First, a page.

Microsoft co-founder Bill Gates will reportedly launch a new multi-billion dollar program to accelerate research and development efforts into clean energy technologies, when the UN Climate Change Conference opens in Paris, France, on Monday.
According to Greenwire, Gates will announce 'Initiative Cleantech' alongside US President Barack Obama, Indian Prime Minister Narendra Modi and French President François Hollande, as part of an agreement that will double R&D investment in clean energy, and introduce multinational collaboration to boost their efforts.
Gates stood down as chairman of Microsoft last year, but maintains a connection with the tech giant in a Technical Advisor role. He remains the world's richest person, but has committed huge amounts of his personal wealth towards philanthropic causes. In an interview with The Atlantic this month, he said he would personally invest $2 billion as part of new global efforts to develop and deploy cleaner tech.
In July, Gates said on his blog that his own investments to address climate change through clean energy innovation "will matter much less than the choices that governments make", adding:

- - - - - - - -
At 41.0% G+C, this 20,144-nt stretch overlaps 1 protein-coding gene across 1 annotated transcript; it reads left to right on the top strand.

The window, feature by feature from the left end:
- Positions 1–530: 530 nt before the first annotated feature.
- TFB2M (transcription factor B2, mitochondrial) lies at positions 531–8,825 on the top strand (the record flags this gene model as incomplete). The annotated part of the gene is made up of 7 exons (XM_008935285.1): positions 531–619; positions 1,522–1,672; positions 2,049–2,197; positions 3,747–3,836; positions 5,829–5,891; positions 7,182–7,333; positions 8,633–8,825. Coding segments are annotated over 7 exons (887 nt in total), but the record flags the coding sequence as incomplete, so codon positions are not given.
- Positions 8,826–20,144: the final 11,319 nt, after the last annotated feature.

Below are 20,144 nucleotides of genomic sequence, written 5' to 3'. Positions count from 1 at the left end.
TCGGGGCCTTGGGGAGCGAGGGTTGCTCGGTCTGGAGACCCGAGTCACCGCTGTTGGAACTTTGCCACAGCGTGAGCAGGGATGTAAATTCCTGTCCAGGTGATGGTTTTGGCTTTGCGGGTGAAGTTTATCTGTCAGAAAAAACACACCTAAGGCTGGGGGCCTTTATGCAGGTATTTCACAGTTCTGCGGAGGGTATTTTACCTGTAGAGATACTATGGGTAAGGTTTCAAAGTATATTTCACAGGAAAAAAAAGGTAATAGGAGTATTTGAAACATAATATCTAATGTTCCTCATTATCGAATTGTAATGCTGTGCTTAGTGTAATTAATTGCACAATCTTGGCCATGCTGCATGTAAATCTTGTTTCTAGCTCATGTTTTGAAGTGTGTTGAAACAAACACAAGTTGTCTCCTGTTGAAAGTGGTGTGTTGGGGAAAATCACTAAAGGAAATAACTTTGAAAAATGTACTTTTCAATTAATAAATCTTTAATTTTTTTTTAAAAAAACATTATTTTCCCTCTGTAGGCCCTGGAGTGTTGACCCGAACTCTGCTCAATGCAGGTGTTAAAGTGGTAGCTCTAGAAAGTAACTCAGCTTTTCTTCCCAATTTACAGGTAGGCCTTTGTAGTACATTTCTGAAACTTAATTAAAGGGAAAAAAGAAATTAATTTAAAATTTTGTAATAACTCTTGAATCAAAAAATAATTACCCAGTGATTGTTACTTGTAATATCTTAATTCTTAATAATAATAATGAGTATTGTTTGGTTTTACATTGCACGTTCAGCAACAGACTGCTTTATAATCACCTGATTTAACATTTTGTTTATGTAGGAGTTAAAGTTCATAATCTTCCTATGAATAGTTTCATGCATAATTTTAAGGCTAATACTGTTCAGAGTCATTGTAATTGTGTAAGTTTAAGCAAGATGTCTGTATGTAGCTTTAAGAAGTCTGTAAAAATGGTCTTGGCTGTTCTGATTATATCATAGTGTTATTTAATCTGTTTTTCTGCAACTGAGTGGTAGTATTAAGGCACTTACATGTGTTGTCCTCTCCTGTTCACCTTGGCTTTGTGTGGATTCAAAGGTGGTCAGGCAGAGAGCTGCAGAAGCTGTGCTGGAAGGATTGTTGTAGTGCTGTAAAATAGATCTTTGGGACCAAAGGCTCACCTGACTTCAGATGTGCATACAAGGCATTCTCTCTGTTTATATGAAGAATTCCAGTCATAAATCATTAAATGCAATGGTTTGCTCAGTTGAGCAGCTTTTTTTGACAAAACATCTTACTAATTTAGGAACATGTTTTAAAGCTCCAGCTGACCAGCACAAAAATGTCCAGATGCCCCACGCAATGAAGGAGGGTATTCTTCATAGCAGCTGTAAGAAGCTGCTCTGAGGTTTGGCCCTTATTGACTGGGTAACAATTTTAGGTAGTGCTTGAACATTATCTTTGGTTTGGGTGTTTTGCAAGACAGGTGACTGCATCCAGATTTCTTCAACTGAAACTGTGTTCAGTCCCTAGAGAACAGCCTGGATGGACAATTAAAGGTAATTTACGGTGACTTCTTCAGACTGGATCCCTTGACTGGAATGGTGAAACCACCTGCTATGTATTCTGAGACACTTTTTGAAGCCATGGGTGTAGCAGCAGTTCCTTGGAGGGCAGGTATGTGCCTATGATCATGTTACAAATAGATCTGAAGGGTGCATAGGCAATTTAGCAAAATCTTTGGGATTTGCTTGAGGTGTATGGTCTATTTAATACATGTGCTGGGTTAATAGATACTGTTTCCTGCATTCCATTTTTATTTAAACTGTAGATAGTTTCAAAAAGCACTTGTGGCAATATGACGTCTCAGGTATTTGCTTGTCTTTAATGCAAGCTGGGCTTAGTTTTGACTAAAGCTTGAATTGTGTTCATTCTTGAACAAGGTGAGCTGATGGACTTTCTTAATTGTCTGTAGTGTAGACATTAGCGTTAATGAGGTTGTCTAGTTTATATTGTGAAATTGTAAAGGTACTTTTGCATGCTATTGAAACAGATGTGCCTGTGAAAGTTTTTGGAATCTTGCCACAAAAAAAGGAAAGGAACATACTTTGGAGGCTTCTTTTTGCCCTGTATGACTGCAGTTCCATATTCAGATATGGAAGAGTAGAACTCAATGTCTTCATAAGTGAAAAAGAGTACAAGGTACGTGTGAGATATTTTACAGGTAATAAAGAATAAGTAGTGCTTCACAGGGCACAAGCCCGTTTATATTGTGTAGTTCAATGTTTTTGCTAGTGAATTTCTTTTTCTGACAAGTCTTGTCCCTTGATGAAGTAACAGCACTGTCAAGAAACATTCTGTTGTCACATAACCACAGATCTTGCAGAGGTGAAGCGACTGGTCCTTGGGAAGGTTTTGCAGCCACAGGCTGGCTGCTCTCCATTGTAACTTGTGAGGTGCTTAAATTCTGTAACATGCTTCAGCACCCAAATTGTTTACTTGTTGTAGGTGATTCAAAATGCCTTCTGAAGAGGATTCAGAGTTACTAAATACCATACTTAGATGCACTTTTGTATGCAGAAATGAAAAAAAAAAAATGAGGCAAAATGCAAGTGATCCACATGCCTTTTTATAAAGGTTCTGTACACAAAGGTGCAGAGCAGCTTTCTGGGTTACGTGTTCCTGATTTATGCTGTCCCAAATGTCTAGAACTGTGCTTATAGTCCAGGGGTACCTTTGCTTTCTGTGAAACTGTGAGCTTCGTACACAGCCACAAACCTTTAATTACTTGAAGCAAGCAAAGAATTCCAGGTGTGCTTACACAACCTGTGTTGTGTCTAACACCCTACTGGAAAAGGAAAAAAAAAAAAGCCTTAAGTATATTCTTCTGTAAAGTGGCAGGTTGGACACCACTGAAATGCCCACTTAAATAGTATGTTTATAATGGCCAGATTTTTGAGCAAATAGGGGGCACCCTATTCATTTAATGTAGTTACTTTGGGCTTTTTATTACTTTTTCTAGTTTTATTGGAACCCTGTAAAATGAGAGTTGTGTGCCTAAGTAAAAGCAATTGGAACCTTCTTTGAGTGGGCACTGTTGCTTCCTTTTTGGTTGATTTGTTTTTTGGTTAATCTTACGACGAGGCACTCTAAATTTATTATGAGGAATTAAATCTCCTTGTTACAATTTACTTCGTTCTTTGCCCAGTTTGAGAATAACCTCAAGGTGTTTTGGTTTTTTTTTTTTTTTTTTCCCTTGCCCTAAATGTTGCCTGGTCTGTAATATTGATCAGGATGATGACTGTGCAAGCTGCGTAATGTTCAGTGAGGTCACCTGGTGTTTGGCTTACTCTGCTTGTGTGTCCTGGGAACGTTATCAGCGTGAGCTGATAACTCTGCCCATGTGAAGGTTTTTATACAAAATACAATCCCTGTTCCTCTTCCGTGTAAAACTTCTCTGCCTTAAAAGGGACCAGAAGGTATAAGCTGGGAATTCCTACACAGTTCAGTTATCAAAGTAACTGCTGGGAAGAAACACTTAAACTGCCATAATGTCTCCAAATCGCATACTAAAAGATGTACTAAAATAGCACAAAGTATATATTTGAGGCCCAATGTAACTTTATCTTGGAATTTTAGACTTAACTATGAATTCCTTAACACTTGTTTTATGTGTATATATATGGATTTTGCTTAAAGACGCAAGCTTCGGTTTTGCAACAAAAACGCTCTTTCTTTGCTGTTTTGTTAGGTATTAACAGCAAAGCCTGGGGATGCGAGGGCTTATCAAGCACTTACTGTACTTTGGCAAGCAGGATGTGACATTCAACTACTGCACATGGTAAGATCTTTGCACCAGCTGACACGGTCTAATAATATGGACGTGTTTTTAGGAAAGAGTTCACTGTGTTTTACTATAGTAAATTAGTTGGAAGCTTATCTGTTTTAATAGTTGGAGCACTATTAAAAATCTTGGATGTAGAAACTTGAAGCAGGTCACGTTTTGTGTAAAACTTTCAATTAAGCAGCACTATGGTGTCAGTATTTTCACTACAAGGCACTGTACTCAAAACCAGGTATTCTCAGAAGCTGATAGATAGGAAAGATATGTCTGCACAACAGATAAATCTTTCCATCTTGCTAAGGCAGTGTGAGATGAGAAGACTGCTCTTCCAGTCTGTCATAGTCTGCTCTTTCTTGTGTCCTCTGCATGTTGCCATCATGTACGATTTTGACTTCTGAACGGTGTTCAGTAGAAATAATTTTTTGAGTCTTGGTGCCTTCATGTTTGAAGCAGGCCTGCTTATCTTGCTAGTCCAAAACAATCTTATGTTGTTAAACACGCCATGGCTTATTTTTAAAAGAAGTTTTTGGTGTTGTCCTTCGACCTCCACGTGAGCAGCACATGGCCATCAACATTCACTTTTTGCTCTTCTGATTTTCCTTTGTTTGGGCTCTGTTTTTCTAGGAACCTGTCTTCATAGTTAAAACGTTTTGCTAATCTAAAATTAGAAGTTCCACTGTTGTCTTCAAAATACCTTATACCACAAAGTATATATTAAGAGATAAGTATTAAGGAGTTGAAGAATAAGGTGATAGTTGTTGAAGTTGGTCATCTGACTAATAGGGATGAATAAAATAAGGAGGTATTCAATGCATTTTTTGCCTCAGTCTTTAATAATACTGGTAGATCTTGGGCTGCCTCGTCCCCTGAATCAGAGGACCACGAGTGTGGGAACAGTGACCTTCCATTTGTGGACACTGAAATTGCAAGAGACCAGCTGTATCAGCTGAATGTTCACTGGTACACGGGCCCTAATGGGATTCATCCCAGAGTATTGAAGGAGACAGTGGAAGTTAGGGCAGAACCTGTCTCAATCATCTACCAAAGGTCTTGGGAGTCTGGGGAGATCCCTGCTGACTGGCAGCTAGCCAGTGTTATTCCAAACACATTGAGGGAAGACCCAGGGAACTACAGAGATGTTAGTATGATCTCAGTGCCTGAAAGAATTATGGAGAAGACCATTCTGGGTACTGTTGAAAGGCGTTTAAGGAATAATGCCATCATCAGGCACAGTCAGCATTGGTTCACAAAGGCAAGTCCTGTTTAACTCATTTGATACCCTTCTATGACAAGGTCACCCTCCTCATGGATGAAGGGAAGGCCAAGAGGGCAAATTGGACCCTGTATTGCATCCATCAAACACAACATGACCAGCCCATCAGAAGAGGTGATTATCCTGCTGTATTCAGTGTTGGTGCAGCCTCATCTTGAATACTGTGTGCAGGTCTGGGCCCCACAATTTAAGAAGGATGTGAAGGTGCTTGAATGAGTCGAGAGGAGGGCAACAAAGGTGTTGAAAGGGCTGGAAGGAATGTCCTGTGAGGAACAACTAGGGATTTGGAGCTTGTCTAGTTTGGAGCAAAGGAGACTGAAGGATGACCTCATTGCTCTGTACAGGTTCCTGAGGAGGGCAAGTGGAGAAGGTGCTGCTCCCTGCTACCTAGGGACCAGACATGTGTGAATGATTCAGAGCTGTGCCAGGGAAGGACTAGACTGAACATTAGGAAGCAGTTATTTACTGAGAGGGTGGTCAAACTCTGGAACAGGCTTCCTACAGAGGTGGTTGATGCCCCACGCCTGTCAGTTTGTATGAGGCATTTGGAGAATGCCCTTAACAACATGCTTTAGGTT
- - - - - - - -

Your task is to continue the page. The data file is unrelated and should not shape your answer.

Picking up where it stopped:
I think this issue is especially important because, of all the people who will be affected by climate change, those in poor countries will suffer the most. Higher temperatures and less-predictable weather would hurt poor farmers, most of whom live on the edge and can be devastated by a single bad crop. Food supplies could decline. Hunger and malnutrition could rise. It would be a terrible injustice to let climate change undo any of the past half-century’s progress against poverty and disease—and doubly unfair because the people who will be hurt the most are the ones doing the least to cause the problem.
In addition to mitigating climate change, affordable clean energy will help fight poverty.
As Reuters reports today, Gates attended a meeting discussing climate change at the UN General Assembly in September, between President Hollande and Prime Minister Modi. A spokesperson for the Indian PM said at the time that "with people like [Gates] getting involved, there is a real possibility of there being private-sector partnerships on the technology side."
Gates has said previously that he believes the only way to successfully tackle the issues surrounding climate change is to secure funding for development of clean energy technologies from both governments and private investors.